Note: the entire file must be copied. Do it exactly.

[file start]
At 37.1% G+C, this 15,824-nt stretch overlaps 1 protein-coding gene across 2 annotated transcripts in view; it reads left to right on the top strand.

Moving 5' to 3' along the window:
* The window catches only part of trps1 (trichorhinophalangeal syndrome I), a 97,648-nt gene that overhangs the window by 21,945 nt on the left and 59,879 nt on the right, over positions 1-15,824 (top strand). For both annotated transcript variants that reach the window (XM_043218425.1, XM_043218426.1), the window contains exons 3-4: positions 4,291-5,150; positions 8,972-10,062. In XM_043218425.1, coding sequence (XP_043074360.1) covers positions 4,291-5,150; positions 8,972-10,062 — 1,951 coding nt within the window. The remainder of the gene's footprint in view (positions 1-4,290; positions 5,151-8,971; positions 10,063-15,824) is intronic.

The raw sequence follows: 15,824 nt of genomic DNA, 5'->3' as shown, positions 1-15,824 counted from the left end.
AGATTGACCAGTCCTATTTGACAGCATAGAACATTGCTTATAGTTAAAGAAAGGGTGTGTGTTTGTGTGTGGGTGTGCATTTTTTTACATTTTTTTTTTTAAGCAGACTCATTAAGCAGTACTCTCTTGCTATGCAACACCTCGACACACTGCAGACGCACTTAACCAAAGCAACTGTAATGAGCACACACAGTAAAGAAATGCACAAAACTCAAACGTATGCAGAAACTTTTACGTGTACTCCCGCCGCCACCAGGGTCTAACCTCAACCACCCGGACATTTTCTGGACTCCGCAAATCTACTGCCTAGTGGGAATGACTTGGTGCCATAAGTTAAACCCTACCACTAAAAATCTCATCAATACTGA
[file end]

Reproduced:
At 37.1% G+C, this 15,824-nt stretch overlaps 1 protein-coding gene across 2 annotated transcripts in view; it reads left to right on the top strand.

Moving 5' to 3' along the window:
* The window catches only part of trps1 (trichorhinophalangeal syndrome I), a 97,648-nt gene that overhangs the window by 21,945 nt on the left and 59,879 nt on the right, over positions 1-15,824 (top strand). For both annotated transcript variants that reach the window (XM_043218425.1, XM_043218426.1), the window contains exons 3-4: positions 4,291-5,150; positions 8,972-10,062. In XM_043218425.1, coding sequence (XP_043074360.1) covers positions 4,291-5,150; positions 8,972-10,062 — 1,951 coding nt within the window. The remainder of the gene's footprint in view (positions 1-4,290; positions 5,151-8,971; positions 10,063-15,824) is intronic.

The raw sequence follows: 15,824 nt of genomic DNA, 5'->3' as shown, positions 1-15,824 counted from the left end.
AGATTGACCAGTCCTATTTGACAGCATAGAACATTGCTTATAGTTAAAGAAAGGGTGTGTGTTTGTGTGTGGGTGTGCATTTTTTTACATTTTTTTTTTTAAGCAGACTCATTAAGCAGTACTCTCTTGCTATGCAACACCTCGACACACTGCAGACGCACTTAACCAAAGCAACTGTAATGAGCACACACAGTAAAGAAATGCACAAAACTCAAACGTATGCAGAAACTTTTACGTGTACTCCCGCCGCCACCAGGGTCTAACCTCAACCACCCGGACATTTTCTGGACTCCGCAAATCTACTGCCTAGTGGGAATGACTTGGTGCCATAAGTTAAACCCTACCACTAAAAATCTCATCAATACTGA